SACRAMENTO -- California voters will decide seven statewide ballot measures Feb. 5, including referendums on new state gambling compacts with four Southern California Indian tribes, an initiative that would change term limits for state lawmakers and a proposal to guarantee community college funding.
The most expensive and hotly contested campaign involves the four compacts, negotiated by Gov. Arnold Schwarzenegger and approved by the Legislature, that permit the tribes to more than double their slot machine holdings.
Opponents, including racetrack owners, a union and competing tribes, collected signatures to qualify referendums on the deals for the ballot so they would take effect only if voters upheld them. Normally, the state's deals with the tribes do not need voter approval.
Proposition 94 addresses new slot machines for the Pechanga Band of Luiseño Mission Indians casino in Temecula, while Proposition 95 applies to the Morongo Band of Mission Indians, which has a casino along Interstate 10 near Banning.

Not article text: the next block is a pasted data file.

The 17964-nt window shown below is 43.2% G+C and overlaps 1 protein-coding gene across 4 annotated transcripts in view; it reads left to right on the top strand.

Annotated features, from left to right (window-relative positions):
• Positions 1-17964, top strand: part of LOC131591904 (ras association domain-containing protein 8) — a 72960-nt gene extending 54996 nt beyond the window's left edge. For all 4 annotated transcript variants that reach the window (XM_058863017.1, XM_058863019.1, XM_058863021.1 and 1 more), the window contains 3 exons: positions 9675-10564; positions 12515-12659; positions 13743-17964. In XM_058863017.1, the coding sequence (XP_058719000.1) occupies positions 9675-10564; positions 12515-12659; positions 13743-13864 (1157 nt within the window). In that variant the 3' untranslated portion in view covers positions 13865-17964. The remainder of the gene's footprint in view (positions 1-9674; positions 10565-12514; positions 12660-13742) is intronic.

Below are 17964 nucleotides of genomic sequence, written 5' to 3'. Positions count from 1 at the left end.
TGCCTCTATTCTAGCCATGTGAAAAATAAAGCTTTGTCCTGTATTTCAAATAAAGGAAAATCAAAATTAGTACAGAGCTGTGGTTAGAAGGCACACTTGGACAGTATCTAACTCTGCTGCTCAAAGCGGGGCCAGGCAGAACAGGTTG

Proposition 96 involves the Sycuan Band of the Kumeyaay Nation, with its casino near El Cajon in San Diego County, and Proposition 97 affects the Agua Caliente Band of Cahuilla Indians, which owns casinos in Palm Springs and Rancho Mirage.
The four tribes already operate 8,000 slot machines. In exchange for 17,000 more, they have agreed to pay the state 15% to 25% of the profits from the additional machines. Proponents of the deals say the compacts could bring more than $9 billion to the California budget during the 23-year terms of the deals.
Supporters, including the four tribes, have contributed more than $82 million to a campaign with television advertisements featuring Schwarzenegger. In the ads, the governor says the revenue to the state from the compacts is important to help California with its budget problems.
"This is money urgently needed during this tough time for schools, public safety and many other essential services," said Julie Soderlund, a spokeswoman for the governor.